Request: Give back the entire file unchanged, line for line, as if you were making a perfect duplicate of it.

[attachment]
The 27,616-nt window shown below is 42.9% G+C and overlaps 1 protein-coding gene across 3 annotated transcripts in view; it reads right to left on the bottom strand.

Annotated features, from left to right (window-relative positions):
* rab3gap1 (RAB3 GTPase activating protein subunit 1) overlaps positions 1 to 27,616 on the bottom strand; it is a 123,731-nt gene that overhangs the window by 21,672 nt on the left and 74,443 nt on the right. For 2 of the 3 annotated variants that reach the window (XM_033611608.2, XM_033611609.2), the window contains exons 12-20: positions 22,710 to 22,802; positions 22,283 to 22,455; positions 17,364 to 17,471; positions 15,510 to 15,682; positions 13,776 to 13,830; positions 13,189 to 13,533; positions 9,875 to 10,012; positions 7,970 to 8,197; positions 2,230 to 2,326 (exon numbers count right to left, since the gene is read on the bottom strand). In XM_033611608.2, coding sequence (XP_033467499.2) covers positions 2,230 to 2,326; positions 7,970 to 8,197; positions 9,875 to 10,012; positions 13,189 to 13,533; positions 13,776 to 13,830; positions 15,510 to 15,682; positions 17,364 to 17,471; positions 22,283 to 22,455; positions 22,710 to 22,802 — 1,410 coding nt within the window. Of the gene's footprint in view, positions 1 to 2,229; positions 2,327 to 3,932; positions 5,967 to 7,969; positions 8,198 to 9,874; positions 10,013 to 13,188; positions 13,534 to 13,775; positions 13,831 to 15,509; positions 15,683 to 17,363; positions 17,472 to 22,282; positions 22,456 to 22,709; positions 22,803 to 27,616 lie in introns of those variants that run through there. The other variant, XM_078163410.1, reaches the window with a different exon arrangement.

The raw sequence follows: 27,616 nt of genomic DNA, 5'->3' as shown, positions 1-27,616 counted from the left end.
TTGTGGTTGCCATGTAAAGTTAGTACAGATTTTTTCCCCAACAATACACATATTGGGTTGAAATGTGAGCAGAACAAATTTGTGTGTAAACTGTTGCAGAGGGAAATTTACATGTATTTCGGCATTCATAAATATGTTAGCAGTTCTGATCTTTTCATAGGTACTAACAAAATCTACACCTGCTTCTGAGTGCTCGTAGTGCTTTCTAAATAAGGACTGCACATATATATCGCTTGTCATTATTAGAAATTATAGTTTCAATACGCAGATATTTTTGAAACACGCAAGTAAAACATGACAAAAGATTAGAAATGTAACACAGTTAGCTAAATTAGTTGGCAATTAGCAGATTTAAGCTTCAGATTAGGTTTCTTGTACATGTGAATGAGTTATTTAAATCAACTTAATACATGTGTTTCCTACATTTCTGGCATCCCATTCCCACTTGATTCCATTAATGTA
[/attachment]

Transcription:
The 27,616-nt window shown below is 42.9% G+C and overlaps 1 protein-coding gene across 3 annotated transcripts in view; it reads right to left on the bottom strand.

Annotated features, from left to right (window-relative positions):
* rab3gap1 (RAB3 GTPase activating protein subunit 1) overlaps positions 1 to 27,616 on the bottom strand; it is a 123,731-nt gene that overhangs the window by 21,672 nt on the left and 74,443 nt on the right. For 2 of the 3 annotated variants that reach the window (XM_033611608.2, XM_033611609.2), the window contains exons 12-20: positions 22,710 to 22,802; positions 22,283 to 22,455; positions 17,364 to 17,471; positions 15,510 to 15,682; positions 13,776 to 13,830; positions 13,189 to 13,533; positions 9,875 to 10,012; positions 7,970 to 8,197; positions 2,230 to 2,326 (exon numbers count right to left, since the gene is read on the bottom strand). In XM_033611608.2, coding sequence (XP_033467499.2) covers positions 2,230 to 2,326; positions 7,970 to 8,197; positions 9,875 to 10,012; positions 13,189 to 13,533; positions 13,776 to 13,830; positions 15,510 to 15,682; positions 17,364 to 17,471; positions 22,283 to 22,455; positions 22,710 to 22,802 — 1,410 coding nt within the window. Of the gene's footprint in view, positions 1 to 2,229; positions 2,327 to 3,932; positions 5,967 to 7,969; positions 8,198 to 9,874; positions 10,013 to 13,188; positions 13,534 to 13,775; positions 13,831 to 15,509; positions 15,683 to 17,363; positions 17,472 to 22,282; positions 22,456 to 22,709; positions 22,803 to 27,616 lie in introns of those variants that run through there. The other variant, XM_078163410.1, reaches the window with a different exon arrangement.

The raw sequence follows: 27,616 nt of genomic DNA, 5'->3' as shown, positions 1-27,616 counted from the left end.
TTGTGGTTGCCATGTAAAGTTAGTACAGATTTTTTCCCCAACAATACACATATTGGGTTGAAATGTGAGCAGAACAAATTTGTGTGTAAACTGTTGCAGAGGGAAATTTACATGTATTTCGGCATTCATAAATATGTTAGCAGTTCTGATCTTTTCATAGGTACTAACAAAATCTACACCTGCTTCTGAGTGCTCGTAGTGCTTTCTAAATAAGGACTGCACATATATATCGCTTGTCATTATTAGAAATTATAGTTTCAATACGCAGATATTTTTGAAACACGCAAGTAAAACATGACAAAAGATTAGAAATGTAACACAGTTAGCTAAATTAGTTGGCAATTAGCAGATTTAAGCTTCAGATTAGGTTTCTTGTACATGTGAATGAGTTATTTAAATCAACTTAATACATGTGTTTCCTACATTTCTGGCATCCCATTCCCACTTGATTCCATTAATGTA